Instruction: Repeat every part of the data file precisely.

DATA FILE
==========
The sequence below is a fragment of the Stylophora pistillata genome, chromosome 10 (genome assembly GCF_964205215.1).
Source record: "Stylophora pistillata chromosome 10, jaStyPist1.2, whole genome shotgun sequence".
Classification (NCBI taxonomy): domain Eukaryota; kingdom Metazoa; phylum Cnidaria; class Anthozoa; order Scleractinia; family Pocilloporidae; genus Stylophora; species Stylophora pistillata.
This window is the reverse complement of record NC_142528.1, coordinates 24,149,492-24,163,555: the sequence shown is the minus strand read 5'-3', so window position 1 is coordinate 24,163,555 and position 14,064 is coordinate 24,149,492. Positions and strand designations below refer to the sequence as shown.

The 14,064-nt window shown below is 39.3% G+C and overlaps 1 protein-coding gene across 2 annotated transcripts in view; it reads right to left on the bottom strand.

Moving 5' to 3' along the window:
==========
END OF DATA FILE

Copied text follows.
The sequence below is a fragment of the Stylophora pistillata genome, chromosome 10 (genome assembly GCF_964205215.1).
Source record: "Stylophora pistillata chromosome 10, jaStyPist1.2, whole genome shotgun sequence".
Classification (NCBI taxonomy): domain Eukaryota; kingdom Metazoa; phylum Cnidaria; class Anthozoa; order Scleractinia; family Pocilloporidae; genus Stylophora; species Stylophora pistillata.
This window is the reverse complement of record NC_142528.1, coordinates 24,149,492-24,163,555: the sequence shown is the minus strand read 5'-3', so window position 1 is coordinate 24,163,555 and position 14,064 is coordinate 24,149,492. Positions and strand designations below refer to the sequence as shown.

The 14,064-nt window shown below is 39.3% G+C and overlaps 1 protein-coding gene across 2 annotated transcripts in view; it reads right to left on the bottom strand.

Moving 5' to 3' along the window: